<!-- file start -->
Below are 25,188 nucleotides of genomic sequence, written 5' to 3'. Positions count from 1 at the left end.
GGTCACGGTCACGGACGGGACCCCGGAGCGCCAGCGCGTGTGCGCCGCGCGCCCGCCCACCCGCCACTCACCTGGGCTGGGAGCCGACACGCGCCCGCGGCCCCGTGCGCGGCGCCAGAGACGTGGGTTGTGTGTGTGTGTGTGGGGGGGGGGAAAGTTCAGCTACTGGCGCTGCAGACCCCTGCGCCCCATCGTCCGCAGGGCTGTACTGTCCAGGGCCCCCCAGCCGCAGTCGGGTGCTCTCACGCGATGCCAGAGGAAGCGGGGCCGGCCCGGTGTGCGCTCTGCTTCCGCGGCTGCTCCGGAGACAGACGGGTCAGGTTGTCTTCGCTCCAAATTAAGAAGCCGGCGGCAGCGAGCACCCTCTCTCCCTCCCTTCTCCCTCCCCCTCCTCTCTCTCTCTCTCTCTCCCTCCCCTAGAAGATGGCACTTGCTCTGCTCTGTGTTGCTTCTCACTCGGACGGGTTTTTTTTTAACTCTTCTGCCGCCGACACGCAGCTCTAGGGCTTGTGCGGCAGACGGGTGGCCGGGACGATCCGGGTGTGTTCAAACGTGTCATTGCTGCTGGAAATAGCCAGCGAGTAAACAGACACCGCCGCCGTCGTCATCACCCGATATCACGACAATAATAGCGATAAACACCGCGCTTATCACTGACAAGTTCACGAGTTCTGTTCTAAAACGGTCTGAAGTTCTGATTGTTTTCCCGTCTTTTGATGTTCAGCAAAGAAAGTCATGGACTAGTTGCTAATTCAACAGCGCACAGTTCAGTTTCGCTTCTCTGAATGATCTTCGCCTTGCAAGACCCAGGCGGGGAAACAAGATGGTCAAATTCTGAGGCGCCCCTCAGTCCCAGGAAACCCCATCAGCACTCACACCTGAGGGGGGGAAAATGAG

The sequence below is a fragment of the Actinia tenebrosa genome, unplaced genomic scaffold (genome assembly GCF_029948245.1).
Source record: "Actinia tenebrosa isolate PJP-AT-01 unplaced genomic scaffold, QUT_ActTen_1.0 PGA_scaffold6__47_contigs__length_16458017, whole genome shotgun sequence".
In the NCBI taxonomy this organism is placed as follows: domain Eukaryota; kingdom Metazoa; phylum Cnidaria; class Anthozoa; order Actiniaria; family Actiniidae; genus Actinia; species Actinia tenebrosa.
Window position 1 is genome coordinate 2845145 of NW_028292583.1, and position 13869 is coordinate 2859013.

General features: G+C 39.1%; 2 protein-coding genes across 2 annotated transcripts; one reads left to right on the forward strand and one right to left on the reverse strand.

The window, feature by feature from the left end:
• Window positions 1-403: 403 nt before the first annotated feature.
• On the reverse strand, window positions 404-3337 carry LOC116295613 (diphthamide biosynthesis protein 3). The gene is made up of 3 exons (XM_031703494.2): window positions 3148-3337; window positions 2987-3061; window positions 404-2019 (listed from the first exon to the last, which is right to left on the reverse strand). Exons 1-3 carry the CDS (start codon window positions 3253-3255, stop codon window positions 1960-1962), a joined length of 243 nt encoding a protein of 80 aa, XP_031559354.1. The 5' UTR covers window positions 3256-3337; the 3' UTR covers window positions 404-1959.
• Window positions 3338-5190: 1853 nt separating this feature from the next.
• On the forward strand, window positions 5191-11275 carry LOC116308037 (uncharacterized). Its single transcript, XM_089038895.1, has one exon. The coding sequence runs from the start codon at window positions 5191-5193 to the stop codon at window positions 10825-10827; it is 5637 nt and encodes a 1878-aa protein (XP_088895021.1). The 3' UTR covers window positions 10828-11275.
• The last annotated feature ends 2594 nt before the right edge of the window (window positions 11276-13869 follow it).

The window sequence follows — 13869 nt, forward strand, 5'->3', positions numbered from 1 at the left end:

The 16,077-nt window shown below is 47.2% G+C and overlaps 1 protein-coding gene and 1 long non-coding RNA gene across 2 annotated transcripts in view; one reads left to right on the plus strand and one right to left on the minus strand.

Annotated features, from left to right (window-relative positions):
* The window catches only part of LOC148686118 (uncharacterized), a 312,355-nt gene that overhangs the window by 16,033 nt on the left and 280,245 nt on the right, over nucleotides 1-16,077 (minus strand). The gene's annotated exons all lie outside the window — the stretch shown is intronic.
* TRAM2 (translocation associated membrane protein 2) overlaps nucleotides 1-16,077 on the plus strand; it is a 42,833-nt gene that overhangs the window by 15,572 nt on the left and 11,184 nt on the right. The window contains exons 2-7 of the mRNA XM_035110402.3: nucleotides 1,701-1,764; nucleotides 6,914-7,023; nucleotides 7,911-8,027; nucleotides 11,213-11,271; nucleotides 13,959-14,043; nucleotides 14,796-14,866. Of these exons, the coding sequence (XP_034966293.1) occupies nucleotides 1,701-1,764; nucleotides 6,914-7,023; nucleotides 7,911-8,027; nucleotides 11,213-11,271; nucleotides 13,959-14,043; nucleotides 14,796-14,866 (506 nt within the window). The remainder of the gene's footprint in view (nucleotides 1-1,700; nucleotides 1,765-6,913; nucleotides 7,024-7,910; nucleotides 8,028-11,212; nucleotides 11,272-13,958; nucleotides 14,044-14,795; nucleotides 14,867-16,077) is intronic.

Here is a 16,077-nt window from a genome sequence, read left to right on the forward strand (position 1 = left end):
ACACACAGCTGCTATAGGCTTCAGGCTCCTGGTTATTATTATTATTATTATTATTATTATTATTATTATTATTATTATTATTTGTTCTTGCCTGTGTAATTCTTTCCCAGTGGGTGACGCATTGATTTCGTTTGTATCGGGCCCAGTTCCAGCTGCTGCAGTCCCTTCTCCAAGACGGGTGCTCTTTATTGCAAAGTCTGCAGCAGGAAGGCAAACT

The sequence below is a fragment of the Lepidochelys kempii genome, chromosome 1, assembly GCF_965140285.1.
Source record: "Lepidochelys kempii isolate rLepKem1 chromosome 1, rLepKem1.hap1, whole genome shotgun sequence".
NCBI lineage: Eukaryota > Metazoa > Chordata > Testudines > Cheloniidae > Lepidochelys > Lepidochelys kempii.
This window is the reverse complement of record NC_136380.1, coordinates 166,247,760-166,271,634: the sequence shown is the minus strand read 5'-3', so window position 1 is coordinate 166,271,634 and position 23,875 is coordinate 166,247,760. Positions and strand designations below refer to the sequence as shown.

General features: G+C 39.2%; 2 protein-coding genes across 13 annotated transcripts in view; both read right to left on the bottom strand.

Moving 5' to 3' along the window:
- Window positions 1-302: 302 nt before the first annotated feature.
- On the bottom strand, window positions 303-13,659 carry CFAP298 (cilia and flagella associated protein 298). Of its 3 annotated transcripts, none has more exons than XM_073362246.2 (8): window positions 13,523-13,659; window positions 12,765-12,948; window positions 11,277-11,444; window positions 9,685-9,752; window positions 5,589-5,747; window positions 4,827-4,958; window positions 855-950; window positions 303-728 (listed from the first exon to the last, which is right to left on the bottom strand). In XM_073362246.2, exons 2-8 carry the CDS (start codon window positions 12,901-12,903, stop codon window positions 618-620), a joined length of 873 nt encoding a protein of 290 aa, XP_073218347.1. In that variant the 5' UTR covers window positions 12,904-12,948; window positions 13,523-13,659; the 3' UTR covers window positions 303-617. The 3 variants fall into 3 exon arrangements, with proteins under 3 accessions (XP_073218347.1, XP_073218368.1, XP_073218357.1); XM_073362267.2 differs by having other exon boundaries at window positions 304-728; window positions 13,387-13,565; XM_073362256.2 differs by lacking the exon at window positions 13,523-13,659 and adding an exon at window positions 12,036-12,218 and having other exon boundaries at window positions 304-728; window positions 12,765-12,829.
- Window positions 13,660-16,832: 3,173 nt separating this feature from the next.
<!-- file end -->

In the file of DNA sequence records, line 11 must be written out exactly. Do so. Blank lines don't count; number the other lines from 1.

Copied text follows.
• Window positions 3338-5190: 1853 nt separating this feature from the next.